Feng shui and gardening
Photo credit: Unsplash photo by Mike Erskine
Happy summer to our readers in the Northern Hemisphere! Now that we’re enjoying warmer weather and spending more time outside, we wanted to share some ways that you can incorporate feng shui principles into your garden!
Your mind might go to home interiors when you think of feng shui, but the same principles can be applied to outdoor spaces as well, whether it’s a lot, a garden, or even a small deck or flower box. Just like the inside of your home, you can also plan the exterior using feng shui frameworks like the flow of qi, the five elements, and the bagua.
Consider the flow of qi.
We talk a lot about the flow of qi on our podcast, especially when it comes to certain rooms in your home, like the bedroom or living room. When you’re thinking about an outdoor space, you also want to make sure qi can flow easily.
First, think about how you enter your garden or outdoor space. Is there a gate? Do you go through a side door or back door in your home? Make sure it’s safe and easy to get outside, without any broken steps, sticky doors, or other obstacles. When you can move easily through a space, qi can move easily too.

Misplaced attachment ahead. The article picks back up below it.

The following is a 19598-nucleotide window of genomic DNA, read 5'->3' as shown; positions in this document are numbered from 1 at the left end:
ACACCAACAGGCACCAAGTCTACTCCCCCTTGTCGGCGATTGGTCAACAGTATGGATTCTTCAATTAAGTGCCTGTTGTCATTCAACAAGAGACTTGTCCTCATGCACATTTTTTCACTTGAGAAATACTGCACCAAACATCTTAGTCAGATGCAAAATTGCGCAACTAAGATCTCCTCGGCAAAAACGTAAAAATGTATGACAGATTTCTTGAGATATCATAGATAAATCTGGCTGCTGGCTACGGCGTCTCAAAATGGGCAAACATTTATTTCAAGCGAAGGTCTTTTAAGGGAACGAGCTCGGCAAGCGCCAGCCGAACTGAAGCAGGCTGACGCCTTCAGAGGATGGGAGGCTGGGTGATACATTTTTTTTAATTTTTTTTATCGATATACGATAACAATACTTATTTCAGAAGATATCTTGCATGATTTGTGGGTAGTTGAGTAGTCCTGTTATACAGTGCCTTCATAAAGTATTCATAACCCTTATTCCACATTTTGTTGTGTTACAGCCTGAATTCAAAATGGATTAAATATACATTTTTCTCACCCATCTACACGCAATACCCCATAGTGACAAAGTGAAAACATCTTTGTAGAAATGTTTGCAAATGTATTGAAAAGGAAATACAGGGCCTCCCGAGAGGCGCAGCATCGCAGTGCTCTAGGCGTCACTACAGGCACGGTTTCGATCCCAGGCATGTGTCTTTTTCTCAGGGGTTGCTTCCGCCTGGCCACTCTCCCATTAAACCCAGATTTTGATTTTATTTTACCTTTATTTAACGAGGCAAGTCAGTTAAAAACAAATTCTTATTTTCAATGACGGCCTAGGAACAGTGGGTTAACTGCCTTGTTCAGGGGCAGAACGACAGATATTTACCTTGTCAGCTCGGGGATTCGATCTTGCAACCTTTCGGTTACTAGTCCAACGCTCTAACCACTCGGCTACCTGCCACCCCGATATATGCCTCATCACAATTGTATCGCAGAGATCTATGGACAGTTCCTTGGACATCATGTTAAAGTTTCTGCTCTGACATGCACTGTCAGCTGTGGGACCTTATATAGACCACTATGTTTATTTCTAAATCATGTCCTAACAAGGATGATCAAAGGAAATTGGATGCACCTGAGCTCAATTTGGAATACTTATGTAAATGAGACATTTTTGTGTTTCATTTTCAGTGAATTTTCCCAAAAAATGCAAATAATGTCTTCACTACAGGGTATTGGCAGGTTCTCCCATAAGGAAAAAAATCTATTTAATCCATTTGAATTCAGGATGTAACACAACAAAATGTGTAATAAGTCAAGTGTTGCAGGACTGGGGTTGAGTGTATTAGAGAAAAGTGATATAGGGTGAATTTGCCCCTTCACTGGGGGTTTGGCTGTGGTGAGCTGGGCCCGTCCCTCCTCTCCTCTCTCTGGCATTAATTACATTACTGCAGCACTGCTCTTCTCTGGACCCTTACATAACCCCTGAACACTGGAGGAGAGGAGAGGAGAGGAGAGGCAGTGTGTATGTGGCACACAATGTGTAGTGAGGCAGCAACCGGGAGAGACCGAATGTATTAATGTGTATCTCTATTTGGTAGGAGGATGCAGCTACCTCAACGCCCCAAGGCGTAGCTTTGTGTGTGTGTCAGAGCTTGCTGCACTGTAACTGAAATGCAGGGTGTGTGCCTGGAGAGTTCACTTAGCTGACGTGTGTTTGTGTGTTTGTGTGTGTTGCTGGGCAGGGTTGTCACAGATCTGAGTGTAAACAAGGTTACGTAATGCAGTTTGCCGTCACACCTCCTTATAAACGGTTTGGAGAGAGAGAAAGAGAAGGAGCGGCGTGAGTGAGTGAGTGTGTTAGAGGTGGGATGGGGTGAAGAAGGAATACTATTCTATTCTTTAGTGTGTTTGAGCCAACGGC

You can invite a healthy flow of qi by having a meandering path through your garden that is defined, yet still spacious. Visualize yourself as water flowing gently through your space. Try to create a balance of yin and yang: if you have a lot of straight, hard lines (yang), introduce more curves and softness (yin) by adding soft shrubbery around the edges or curved pathways.
Bring in the five elements for balance.
One simple way to work with the five elements in your garden is to make sure all five are represented. Alternatively, you can intentionally bring in one element that you really want to work on based on its qualities. To learn more about the type of energy each element embodies, be sure to listen to our podcast episodes about each element!